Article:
When records of the Old Kingdom in Egypt began, approximately 2,700 B.C., Heliopolis was already the religious center, according to Picknett and Prince (p2, citing two sources: Saleh and Rundle Clark). For the Egyptians of Heliopolis, these authors say, all that existed was God, and therefore imbued with the divine spark of deity. This is pantheism. Often in pantheism, and certainly in ancient Egyptian thought, the balance and interaction between equal and opposite natures (male/female, potential/particular, singularity/manifestation, good/evil, darkness/light, etc.) is fundamental to ancient Egyptian thought. Further, a range of gods is required in a system like this to communicate, or intermediate, between human experience and primal being.
For the ancient Egyptians, to learn was to worship and was progress into this godhood. The Pyramid texts take this progression, or return, to deity as their central theme. They are strongly shamanistic and they are ancient; at least as old as 2,350 B.C.. Most researchers agree they existed at the start of Egypt’s “First Dynasty” around 3,100 B.C. (p.4). The more recent “coffin texts” and the Book of the Dead, inherit from them. The central theme of the Pyramid Texts is an astral journey in which the king, upon death identified with Osiris, ascends to the heavens and becomes a star in the Duat. He is then reincarnated in his successor as the son, Horus. (p.4)
In the Heliopolitan system the creator was named Atum, and he/she (Atum was androgynous) stood at the apex of the Great Ennead, a family dynasty of nine spirits or gods. This family transmits or transfers being from the immaterial, singular, and un-manifest potential represented by Atum to the material, multi-form, manifest particularity that is experienced by humans.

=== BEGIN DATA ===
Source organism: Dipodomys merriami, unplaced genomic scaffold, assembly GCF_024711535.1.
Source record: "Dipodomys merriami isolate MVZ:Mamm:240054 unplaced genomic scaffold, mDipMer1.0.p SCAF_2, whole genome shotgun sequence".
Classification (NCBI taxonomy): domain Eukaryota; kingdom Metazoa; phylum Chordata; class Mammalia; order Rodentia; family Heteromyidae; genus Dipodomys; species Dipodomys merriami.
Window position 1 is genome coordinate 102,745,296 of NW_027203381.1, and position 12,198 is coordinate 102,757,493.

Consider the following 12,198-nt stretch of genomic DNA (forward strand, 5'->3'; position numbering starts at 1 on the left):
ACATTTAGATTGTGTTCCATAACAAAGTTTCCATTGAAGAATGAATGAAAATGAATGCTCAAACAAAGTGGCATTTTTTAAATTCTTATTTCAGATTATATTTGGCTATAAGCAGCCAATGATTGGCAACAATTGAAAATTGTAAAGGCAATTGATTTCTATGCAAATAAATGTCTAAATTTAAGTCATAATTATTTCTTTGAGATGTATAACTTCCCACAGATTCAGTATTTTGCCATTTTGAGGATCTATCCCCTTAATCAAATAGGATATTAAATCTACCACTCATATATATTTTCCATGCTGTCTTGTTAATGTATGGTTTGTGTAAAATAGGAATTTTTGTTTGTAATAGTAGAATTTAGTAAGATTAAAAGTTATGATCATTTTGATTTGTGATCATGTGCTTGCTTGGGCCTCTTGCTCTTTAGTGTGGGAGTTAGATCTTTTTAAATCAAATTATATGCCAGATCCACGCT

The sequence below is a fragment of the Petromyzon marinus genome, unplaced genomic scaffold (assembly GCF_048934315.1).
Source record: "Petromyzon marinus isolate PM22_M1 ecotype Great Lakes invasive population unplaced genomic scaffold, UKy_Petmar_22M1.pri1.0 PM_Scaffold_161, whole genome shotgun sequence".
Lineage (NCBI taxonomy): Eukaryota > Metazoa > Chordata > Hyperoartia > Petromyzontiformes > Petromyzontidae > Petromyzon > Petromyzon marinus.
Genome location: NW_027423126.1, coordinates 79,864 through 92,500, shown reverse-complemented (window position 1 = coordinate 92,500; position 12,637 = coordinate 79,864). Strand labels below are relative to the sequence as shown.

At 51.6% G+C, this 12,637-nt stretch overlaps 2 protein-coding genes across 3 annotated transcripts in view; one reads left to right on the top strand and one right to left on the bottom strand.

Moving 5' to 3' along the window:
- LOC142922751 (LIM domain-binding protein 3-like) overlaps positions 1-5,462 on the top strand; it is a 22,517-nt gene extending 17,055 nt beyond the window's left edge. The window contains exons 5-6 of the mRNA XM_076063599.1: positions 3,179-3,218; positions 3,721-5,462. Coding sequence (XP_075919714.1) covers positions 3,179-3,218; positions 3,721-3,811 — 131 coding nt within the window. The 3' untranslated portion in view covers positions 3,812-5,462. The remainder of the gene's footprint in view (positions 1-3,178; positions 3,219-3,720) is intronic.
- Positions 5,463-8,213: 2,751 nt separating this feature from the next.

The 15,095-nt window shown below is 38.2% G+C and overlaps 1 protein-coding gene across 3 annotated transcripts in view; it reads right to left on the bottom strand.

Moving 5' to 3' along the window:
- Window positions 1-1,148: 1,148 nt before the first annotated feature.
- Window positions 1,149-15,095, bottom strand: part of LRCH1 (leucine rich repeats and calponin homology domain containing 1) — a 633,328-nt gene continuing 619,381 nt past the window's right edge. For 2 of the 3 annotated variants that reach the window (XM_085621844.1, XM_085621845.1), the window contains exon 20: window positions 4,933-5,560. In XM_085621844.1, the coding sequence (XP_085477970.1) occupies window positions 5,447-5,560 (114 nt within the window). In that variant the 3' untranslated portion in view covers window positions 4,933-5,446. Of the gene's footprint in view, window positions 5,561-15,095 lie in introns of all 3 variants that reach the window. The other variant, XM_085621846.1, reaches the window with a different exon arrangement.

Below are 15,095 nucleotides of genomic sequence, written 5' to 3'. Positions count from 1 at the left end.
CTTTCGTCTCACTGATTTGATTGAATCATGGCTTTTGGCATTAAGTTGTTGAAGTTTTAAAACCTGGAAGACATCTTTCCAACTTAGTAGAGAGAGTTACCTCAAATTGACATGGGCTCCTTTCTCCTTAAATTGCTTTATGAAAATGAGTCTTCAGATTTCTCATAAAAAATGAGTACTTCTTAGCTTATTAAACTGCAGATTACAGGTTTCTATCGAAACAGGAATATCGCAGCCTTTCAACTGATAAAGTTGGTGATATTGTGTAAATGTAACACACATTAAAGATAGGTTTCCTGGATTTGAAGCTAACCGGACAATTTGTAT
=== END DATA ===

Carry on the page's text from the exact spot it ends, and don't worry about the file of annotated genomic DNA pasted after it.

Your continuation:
Before Atum arose as a “phallic-shaped hill” there was none but the watery void of chaos: Nun. (p.6). Atum “masterbated” his/her phallus and the “semen” pushed back the chaotic watery nothing of Nun, forming a sort of bubble of physical reality within it, which we know as the cosmos.
Out of this act were born two gods: Shu (male) and Tefnut or Ma’at (female), jointly called Ruti and represented by a lion and lioness. Out of their union were born Geb (earth-god) and Nut (sky-goddess). They birthed two pairs of brother-sister twins: Osiris and Isis, and Set and Nepthys. The first pair were considered beneficent, and the second destructive. Luckert, who apparently writes as though these beings currently exist, is quoted as saying that while still “behind the veil” these, finally, “‘exist low enough to participate more intimately in the human experience of life and death’ and that they operate ‘on a smaller and more visible scale than their parent(s)’.” (p.7, Luckert p.50)
This makes up the nine deities of the Great Ennead. Nun is apparently not counted – being nothing. Moving closer to the plane of human life we see the Great Ennead transfer power or being to the Lesser Ennead. This is accomplished through Horus, the child of Osiris and Isis. He is “regarded as the god of the material world, his role here echoing that of Atum in the universe. (p.8)” Thoth is scribe to the Lesser Ennead, and the jackal-headed Anubis “guards” the gateway between human life and the realm of the dead.
At Heliopolis the rising of the phallic hill of Atum amidst Nun is seen in the rising of the life-giving sun on the horizon. This is the daily birth of life in the microcosm, and it echos the creative act of Atum. This is the action of Ra, the sun-god; and one of the names of Atum is Ra-Atum. (p.8)
Heliopolis contained temples to Atum, Ra, Horus, Isis, Thoth, and the Nile god Hapi (related to happy?), I suppose including others. The Mansion of the Great Ennead was there, as well as the House of the Phoenix. In classical times, many great Greek philosophers studied in Heliopolis.
The above is written by me, following The Stargate Conspiracy, by Lynn Picknett and Clive Prince, 1999. Anything above directly quoting from this book is enclosed in quotation marks.
But the Giza plateau is small potatoes compared to the Bosnian pyramid valley.